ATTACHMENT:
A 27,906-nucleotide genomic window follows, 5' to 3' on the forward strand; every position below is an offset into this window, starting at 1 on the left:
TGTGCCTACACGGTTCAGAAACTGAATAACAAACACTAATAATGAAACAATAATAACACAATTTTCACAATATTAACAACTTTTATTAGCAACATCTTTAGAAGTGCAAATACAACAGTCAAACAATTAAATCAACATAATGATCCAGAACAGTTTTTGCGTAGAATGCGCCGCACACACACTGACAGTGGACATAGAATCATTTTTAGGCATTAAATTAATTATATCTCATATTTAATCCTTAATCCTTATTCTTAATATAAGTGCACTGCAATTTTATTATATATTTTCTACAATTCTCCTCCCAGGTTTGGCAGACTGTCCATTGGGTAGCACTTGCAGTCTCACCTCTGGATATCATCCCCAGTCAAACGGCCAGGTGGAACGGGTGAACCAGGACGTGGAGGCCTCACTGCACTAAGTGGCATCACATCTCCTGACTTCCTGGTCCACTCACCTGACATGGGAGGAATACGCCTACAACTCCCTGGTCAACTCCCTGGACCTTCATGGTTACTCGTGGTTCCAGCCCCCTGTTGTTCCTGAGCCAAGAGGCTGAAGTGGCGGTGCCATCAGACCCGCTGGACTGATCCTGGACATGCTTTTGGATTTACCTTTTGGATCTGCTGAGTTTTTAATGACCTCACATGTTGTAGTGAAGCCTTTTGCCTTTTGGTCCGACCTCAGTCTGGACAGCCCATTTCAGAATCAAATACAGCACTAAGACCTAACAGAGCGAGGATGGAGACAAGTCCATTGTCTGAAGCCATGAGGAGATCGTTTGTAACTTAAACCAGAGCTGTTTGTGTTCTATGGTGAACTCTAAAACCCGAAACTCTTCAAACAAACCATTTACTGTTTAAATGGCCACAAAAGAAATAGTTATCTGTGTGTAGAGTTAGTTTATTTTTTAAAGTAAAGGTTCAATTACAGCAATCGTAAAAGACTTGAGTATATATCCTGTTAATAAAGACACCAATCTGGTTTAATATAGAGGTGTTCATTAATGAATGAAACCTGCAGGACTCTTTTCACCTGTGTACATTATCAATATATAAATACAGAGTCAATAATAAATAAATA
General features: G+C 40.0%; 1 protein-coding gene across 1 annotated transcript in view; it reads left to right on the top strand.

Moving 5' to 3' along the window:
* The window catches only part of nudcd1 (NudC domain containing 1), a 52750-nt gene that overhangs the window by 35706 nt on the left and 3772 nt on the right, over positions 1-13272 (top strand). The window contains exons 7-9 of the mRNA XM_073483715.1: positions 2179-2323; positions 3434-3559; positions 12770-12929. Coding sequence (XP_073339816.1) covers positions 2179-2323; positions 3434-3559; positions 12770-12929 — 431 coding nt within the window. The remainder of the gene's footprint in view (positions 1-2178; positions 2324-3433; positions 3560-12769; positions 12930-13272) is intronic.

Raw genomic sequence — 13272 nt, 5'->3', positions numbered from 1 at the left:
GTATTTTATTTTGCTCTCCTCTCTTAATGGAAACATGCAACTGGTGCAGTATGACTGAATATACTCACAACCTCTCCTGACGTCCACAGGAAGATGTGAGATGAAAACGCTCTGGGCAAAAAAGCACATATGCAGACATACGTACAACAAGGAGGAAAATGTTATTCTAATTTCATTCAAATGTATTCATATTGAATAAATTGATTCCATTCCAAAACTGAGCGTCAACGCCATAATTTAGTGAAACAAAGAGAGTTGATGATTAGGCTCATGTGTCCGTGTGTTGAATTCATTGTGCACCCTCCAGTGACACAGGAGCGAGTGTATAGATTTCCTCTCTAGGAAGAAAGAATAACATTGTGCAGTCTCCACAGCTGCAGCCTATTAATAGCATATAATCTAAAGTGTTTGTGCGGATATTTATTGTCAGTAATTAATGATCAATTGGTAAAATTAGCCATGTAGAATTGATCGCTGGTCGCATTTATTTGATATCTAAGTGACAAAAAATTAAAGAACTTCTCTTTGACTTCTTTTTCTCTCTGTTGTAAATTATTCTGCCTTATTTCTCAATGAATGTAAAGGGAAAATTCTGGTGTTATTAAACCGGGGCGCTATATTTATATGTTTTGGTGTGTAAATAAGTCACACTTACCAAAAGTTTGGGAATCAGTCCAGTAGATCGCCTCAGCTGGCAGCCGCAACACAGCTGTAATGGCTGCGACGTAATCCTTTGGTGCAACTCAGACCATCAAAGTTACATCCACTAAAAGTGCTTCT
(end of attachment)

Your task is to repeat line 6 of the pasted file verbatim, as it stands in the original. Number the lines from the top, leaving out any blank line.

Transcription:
Raw genomic sequence — 13272 nt, 5'->3', positions numbered from 1 at the left: